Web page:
A bipartisan coalition of 39 state attorneys general, including Connecticut’s George Jepsen, have demanded information and documents from several manufacturers and distributors of prescription opioid drugs, including Stamford-based Purdue Pharma.
Jepsen said the attorneys general are pooling resources and coordinating across party lines to address the public health crisis.
Opioids – both prescription and illicit – are the main driver of drug overdose deaths nationwide and in Connecticut. According to the Centers for Disease Control and Prevention, opioids were involved in 33,091 deaths in 2015, and opioid overdoses have quadrupled since 1999. The Connecticut Office of the Chief Medical Examiner is projecting that more than 1,000 people will die of opioid-related overdoses in Connecticut in 2017.
“This investigation will proceed in a comprehensive and coordinated manner,” Jepsen said. “If there have been violations of law, we will find them and work aggressively to address them.
“We also recognize that time is our enemy and that we should pursue all means to ease this crisis as quickly as possible,” he added. “For that reason, we have encouraged, and will continue to encourage, the pharmaceutical industry – both manufacturers and distributors – to engage constructively with the attorneys general towards meaningful agreements that may be achievable sooner than full scale investigations and litigation may permit.”
The coalition’s latest move targets pharmaceutical manufacturers Endo International, Janssen Pharmaceuticals, Teva Pharmaceutical Industries Ltd./Cephalon Inc., and Allergan Inc.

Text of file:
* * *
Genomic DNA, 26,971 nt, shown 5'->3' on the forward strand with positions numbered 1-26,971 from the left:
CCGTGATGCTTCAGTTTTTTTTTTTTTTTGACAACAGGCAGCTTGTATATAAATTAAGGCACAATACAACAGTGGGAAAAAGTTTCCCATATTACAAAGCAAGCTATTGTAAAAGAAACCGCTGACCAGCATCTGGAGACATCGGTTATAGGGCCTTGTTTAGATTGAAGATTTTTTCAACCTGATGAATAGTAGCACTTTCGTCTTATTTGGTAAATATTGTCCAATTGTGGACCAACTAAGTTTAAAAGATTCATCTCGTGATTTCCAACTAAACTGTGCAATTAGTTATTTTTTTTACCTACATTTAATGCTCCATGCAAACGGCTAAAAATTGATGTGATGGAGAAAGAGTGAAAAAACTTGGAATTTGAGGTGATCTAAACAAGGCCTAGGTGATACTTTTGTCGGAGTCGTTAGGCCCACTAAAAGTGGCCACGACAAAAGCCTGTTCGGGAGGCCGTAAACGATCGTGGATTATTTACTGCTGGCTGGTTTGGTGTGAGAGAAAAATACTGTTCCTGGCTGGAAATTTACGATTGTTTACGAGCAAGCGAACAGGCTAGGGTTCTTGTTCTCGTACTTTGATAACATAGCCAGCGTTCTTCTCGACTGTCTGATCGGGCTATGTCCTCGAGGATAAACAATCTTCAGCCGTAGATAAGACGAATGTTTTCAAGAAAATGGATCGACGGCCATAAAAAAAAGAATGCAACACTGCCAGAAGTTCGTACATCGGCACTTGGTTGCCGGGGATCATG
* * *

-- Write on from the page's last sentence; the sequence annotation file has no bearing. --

A previously announced investigation by the coalition focused exclusively on Purdue Pharma. Jepsen said the group has also served a supplemental investigative demand on the Stamford drug maker.
“We share the attorneys’ general concern about the opioid crisis and we are cooperating with their request,” Purdue Pharma spokesman John Puskar said. “This is a multifaceted public health challenge, and we look forward to working collaboratively with government entities to be part of the solution.”
The attorneys general are also seeking documents and information about distribution practices from opioid distribution companies AmerisourceBergen, Cardinal Health and McKesson, who together manage approximately 90 percent of the nation’s opioid distribution.
Meanwhile, Purdue Pharma – which earlier this month asked for the dismissal of a case against it filed by Ohio Attorney General Mike DeWine – has asked state of Washington U.S. District Court Judge Ricardo S. Martinez to dismiss the city of Everett’s lawsuit against it. That suit seeks damages for what it alleges was the illegal marketing and distribution of OxyContin and other Purdue opioids.